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Moped vs. eBike

Aylmer

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I ride an ebike with a throttle as my main daily driver. The throttle is actually very useful for starting from stop in traffic. I guess you could technically use the throttle for an entire trip, but it's not really worth it; It maxes out at 32km/h on flat terrain (and only after a while, especially if you're not also pedalling) and pedalling is already so easy with the boost that it's easier to just do that.

I think the main distinguishing factor is speed. A bicycle in an urban environment is basically a fast pedestrian and moves at human-like speeds. 30 km/h is pretty much the limit there (being as fast as a peak sprint). Above that, and you're closer to a car. The 60 km/h ebike is a total strawman outlier and just isn't in the same functional universe as an ebike.
 

Admiral Beez

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If this guy's average ride sees a top speed of 60 km/h, then it doesn't meet the legal definition of an E-Bike (max 32km/h) and really stretches the practical definition of a bicycle altogether. There's a pretty sharp threshold around 25-35 km/h where we're much less able as a species to be spatially aware, react, or survive falls. The dangers he lists are valid, but not very translatable to someone riding a legal electric bicycle.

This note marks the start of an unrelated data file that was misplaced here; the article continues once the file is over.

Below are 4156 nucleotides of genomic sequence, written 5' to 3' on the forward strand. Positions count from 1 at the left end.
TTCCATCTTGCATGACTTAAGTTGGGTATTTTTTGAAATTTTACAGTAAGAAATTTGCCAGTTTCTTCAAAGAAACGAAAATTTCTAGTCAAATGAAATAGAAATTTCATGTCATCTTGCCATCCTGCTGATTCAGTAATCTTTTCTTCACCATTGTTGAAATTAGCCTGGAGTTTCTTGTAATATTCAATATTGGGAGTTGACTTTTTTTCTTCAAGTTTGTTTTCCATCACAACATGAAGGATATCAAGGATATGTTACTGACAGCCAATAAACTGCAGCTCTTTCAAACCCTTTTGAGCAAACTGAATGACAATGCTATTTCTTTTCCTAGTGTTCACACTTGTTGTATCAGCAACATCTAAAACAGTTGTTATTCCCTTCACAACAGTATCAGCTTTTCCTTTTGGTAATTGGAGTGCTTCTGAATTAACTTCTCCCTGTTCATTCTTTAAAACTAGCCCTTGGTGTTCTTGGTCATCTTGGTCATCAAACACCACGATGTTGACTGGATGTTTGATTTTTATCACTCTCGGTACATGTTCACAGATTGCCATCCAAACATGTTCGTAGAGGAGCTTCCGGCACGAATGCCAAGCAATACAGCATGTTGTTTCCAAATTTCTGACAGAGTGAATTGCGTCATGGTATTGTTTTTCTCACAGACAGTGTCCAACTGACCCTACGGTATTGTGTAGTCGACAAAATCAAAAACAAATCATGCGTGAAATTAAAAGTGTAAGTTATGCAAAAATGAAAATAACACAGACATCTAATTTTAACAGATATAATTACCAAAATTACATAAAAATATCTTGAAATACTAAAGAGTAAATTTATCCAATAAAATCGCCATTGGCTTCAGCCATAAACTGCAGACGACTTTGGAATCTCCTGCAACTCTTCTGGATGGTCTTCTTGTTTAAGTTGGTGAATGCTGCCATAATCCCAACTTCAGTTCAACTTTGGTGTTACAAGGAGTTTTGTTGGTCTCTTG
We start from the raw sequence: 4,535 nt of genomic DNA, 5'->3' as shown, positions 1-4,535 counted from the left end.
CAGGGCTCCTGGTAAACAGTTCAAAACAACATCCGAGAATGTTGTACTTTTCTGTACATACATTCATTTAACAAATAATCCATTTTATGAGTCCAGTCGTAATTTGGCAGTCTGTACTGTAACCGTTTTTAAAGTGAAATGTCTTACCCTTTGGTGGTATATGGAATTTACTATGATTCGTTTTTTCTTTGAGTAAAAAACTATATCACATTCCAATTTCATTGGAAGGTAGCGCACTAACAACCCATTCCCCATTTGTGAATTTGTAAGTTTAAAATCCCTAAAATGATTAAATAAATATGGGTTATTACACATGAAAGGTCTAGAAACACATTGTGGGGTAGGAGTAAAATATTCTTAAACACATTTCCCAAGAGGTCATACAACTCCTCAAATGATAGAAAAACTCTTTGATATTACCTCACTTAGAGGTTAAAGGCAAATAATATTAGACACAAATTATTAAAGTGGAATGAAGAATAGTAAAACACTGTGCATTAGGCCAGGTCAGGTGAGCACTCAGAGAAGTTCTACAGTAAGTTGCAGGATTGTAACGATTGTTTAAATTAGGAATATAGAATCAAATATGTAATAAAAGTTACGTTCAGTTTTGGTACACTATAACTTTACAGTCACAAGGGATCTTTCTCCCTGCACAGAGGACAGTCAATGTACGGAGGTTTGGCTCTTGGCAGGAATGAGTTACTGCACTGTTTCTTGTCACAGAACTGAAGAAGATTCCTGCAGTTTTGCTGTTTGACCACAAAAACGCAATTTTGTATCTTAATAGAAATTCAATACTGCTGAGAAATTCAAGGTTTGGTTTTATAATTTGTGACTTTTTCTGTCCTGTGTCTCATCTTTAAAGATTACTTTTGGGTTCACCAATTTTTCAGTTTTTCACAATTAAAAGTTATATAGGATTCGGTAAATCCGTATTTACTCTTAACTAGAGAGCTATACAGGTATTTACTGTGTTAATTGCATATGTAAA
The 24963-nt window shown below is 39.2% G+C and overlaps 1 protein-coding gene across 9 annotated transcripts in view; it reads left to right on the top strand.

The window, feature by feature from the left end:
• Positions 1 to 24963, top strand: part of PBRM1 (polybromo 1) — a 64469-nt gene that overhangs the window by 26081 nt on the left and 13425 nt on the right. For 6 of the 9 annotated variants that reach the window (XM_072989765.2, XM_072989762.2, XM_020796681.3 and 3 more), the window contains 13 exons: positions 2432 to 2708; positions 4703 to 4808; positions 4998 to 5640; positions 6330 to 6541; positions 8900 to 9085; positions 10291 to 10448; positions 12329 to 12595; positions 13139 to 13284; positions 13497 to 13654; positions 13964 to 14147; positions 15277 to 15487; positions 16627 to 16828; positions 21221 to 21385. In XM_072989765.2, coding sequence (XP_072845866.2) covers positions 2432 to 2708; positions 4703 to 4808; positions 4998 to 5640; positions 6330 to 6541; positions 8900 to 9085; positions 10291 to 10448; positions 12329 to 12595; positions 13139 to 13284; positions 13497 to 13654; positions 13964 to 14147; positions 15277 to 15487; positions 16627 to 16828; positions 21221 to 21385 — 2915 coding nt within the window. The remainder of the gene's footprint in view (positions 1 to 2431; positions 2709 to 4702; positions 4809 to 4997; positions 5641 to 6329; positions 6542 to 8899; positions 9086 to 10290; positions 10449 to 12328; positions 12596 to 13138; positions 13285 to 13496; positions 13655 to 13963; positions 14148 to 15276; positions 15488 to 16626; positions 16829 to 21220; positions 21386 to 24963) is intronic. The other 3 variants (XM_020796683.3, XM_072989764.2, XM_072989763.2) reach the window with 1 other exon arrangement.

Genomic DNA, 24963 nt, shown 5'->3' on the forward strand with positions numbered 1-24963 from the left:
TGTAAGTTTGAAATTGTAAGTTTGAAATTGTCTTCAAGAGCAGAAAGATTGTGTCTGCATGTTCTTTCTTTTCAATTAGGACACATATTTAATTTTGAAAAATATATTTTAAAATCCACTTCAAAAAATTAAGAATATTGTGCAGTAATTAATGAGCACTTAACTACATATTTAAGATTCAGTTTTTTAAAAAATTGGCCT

Most ebikes I see are running faster than 32 kph. Often As I drive along Dundas East at 40-50 kph I am passed by ebikes. I suspect they’re either sold without speed limiters or given a nudge-wink mod after sale. His last point about otherwise slower young and old people running at 30 kph is still valid.
 

afransen

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Most ebikes I see are running faster than 32 kph. Often As I drive along Dundas East at 40-50 kph I am passed by ebikes. I suspect they’re either sold without speed limiters or given a nudge-wink mod after sale. His last point about otherwise slower young and old people running at 30 kph is still valid.
It is a pretty serious infraction if caught by police.
 

Aylmer